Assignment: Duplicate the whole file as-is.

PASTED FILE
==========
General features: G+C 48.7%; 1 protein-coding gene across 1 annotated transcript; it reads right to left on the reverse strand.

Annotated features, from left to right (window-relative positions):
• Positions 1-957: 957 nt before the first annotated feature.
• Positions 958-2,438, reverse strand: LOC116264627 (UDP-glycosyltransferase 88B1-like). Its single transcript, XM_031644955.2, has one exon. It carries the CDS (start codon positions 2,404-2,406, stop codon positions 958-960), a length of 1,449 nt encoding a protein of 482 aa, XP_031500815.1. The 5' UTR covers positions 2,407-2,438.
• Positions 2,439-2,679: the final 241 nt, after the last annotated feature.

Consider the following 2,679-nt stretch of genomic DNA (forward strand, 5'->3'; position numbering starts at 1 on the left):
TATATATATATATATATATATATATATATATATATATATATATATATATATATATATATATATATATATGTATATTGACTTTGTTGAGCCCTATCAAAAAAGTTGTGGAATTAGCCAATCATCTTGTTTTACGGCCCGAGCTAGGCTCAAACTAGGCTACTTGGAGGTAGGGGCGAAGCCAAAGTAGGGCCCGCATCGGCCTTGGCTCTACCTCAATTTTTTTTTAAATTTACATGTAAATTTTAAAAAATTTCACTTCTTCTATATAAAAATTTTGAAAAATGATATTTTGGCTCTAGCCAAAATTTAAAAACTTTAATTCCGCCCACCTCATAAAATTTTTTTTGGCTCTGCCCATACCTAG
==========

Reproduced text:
General features: G+C 48.7%; 1 protein-coding gene across 1 annotated transcript; it reads right to left on the reverse strand.

Annotated features, from left to right (window-relative positions):
• Positions 1-957: 957 nt before the first annotated feature.
• Positions 958-2,438, reverse strand: LOC116264627 (UDP-glycosyltransferase 88B1-like). Its single transcript, XM_031644955.2, has one exon. It carries the CDS (start codon positions 2,404-2,406, stop codon positions 958-960), a length of 1,449 nt encoding a protein of 482 aa, XP_031500815.1. The 5' UTR covers positions 2,407-2,438.
• Positions 2,439-2,679: the final 241 nt, after the last annotated feature.

Consider the following 2,679-nt stretch of genomic DNA (forward strand, 5'->3'; position numbering starts at 1 on the left):
TATATATATATATATATATATATATATATATATATATATATATATATATATATATATATATATATATATGTATATTGACTTTGTTGAGCCCTATCAAAAAAGTTGTGGAATTAGCCAATCATCTTGTTTTACGGCCCGAGCTAGGCTCAAACTAGGCTACTTGGAGGTAGGGGCGAAGCCAAAGTAGGGCCCGCATCGGCCTTGGCTCTACCTCAATTTTTTTTTAAATTTACATGTAAATTTTAAAAAATTTCACTTCTTCTATATAAAAATTTTGAAAAATGATATTTTGGCTCTAGCCAAAATTTAAAAACTTTAATTCCGCCCACCTCATAAAATTTTTTTTGGCTCTGCCCATACCTAG